Parts of Nashville that could never even conceivably be underwater were underwater. Some of them still are. Opry Mills and the Opryland Hotel are, for all intents and purposes, destroyed. People died sitting in standstill traffic on the Interstate. We saw boats going down West End Avenue. And, of course, we all saw the surreal image of the portable building from Lighthouse Christian floating into traffic and being destroyed when cars were knocked into it. I'm still having trouble comprehending all of it.

    And yet...life will go on. We'll go back to work, to school, to our lives, and we'll carry on. In a little over a month, I'll be on this website talking about the draft. In October, we'll be discussing the new Predators' season with nary a thought of these past few days. But in a way, they changed everyone in this town. We now know that that it can happen to us, but also know that we can handle it.
    Because we are Nashville.
     
    Last edited: May 6, 2010
  2. destinyknight

    destinyknight Newbie

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    Yeah:

    I'm in Chicago. I had been wondering about it. I hear that the Grand Ole Opry will have to close. I understand that although temporary, it will mark the first time in history that the Opry closed.

    This flood is a real story especially when it impacts our national culture. Its a shame it has not been covered properly.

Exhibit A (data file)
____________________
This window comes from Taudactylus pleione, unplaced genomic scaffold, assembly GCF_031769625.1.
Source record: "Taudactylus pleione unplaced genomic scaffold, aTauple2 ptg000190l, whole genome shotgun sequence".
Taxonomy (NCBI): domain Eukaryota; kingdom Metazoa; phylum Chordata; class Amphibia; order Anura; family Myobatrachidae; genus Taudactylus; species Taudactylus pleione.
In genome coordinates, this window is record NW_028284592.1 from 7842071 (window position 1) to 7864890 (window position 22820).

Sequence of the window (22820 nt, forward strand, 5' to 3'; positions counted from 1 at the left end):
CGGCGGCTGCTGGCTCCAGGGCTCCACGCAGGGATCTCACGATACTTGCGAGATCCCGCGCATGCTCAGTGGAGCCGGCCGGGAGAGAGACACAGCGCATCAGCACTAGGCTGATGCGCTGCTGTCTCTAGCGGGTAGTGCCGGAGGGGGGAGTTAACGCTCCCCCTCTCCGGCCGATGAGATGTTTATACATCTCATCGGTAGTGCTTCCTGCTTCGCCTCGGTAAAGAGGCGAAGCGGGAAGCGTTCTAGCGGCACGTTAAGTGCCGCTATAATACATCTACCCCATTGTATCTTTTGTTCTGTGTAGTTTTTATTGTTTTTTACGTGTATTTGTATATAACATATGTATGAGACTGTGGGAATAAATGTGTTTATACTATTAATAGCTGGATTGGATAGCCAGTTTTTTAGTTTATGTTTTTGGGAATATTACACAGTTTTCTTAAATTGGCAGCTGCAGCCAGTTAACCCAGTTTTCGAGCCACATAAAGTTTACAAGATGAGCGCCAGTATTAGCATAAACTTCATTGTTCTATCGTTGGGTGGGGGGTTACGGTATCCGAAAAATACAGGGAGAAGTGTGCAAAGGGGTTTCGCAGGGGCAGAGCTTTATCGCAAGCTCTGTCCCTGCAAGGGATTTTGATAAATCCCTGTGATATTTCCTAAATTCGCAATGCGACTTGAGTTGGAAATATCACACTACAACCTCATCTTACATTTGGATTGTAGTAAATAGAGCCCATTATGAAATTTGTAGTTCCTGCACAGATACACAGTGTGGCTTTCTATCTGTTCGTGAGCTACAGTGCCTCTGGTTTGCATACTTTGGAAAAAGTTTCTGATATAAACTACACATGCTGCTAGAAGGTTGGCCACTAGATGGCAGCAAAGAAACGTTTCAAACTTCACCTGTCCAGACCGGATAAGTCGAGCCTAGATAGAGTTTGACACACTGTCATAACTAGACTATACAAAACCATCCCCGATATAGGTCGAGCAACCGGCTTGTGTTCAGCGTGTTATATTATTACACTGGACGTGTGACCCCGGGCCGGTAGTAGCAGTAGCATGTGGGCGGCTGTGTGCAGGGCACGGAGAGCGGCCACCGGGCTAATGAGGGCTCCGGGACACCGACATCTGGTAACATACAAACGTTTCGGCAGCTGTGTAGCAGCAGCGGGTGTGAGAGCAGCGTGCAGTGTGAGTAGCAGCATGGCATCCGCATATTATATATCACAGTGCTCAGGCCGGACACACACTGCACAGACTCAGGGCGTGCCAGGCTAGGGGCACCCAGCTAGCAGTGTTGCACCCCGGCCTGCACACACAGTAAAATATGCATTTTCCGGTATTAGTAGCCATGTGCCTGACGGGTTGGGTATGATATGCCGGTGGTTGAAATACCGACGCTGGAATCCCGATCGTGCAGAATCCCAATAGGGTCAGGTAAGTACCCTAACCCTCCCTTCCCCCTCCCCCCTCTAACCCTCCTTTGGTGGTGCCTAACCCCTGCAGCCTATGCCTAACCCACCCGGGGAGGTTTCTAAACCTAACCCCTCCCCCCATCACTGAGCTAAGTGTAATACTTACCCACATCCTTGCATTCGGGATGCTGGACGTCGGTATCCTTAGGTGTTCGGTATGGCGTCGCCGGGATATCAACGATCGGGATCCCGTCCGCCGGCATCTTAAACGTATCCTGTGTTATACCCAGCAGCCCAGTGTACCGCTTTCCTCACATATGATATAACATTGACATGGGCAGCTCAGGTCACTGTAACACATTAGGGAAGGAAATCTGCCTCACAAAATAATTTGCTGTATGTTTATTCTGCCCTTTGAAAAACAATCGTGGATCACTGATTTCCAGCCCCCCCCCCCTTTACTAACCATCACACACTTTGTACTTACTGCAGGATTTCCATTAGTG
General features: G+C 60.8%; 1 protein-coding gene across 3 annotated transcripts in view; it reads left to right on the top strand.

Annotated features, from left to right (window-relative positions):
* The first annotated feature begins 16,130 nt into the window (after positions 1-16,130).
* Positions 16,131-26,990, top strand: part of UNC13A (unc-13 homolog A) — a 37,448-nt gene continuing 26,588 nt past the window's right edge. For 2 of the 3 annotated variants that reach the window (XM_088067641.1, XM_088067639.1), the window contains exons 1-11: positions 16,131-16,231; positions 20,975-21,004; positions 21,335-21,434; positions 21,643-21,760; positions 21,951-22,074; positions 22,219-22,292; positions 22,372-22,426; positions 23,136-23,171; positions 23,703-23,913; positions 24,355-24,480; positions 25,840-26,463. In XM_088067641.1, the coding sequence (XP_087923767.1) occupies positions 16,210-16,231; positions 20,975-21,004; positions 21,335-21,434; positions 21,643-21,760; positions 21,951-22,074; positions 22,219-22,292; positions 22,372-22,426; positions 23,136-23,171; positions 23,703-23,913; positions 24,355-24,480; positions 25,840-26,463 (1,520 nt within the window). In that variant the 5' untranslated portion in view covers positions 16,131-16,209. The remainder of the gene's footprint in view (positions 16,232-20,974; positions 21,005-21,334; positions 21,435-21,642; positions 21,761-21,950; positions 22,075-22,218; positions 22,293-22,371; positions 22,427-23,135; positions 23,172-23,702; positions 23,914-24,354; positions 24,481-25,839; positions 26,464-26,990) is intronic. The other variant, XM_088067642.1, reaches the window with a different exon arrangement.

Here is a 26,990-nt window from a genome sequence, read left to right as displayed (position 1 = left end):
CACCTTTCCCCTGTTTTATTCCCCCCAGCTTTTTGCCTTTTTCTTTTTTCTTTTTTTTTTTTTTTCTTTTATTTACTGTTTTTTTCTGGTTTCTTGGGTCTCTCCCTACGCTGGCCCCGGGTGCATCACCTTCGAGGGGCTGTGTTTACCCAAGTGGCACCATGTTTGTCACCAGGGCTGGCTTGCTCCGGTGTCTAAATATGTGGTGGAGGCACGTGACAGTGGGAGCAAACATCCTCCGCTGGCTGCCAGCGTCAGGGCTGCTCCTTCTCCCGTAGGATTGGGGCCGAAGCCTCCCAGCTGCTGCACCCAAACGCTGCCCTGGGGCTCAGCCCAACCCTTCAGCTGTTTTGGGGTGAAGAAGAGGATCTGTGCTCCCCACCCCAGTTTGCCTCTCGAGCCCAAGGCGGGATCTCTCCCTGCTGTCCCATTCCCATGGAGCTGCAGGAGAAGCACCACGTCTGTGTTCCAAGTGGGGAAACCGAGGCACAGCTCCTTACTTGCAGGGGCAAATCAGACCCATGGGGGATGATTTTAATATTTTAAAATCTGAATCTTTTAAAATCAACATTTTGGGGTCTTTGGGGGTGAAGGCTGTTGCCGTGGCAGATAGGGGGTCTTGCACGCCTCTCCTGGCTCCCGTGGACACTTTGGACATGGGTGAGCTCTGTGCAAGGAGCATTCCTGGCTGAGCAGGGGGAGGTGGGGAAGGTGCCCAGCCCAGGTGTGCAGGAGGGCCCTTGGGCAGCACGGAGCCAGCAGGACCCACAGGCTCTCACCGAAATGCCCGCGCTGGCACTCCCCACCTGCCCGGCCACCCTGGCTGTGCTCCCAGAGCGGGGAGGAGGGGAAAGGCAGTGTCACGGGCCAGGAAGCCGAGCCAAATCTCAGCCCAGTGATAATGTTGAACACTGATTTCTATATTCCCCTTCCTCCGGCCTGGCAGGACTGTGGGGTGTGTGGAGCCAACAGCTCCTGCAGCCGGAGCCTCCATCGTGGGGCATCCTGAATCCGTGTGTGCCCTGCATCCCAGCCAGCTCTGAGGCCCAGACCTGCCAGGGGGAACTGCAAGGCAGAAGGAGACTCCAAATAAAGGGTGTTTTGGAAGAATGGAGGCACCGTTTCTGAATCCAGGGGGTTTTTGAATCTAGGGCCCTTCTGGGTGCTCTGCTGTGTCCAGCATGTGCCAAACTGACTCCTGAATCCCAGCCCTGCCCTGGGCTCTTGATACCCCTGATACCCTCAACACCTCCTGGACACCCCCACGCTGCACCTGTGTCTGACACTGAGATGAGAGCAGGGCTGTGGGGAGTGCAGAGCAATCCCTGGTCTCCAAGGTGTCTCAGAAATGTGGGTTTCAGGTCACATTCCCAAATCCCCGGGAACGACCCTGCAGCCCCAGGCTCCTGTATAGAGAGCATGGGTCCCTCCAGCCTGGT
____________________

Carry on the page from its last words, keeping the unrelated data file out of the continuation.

Goodluck and God be with you guys down south.
     
  3. Fireboltgirl

    Fireboltgirl Regular Member

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    OMG, I had no idea this had even happened! You are right it is very strange that this hasn't been covered much. I'm in NZ, but still....??? BTW your link to the article doesn't work...?

    Glad you and your dog (they are great comfort at times like these) are alright.
     
  4. Hobo82

    Hobo82 Newbie

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    Sorry to hear that Showbizvet, hope you are hanging in there. There is nothing like feeling helpless whiel tryint to due battle with nature. The story in the article is so true and so sad, this is what we have become.

    The best of luck to you and to anyone else battling the floods.

    Hobo82
     
  5. angelas111

    angelas111 Jr. VIP Jr. VIP Premium Member

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    i've been watching it. really sucks. i have been to the opryland resort down there. awesome place. horrible to see it all flooded and fucked up. fema can pay out nicely. it flooded where i am a few years ago.
     
  6. showbizvet

    showbizvet Power Member

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    not sure on the link, guess they moved it.. here's the search page for "nashville flood" and yes... both my dog and I are okay, we are still camped out on the floor at a local christian bookstore, but I've got the net and my life, plus food, shelter and friends.

    Code:
    http://nashvillecitypaper.com/search/node/nashville+flood
     
  7. azzip

    azzip Newbie

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    Hey Showbizvet,

    Just saw your post on the floods. I'm in Northwest Tennessee and we got alot of floods too, but fortunately, where my place is didn't get it. I'm glad to hear that you are hanging in there. Seems that the national news really wasn't that concerned with it. Which is odd to me seeing how they cover just about every other natural disaster on the planet.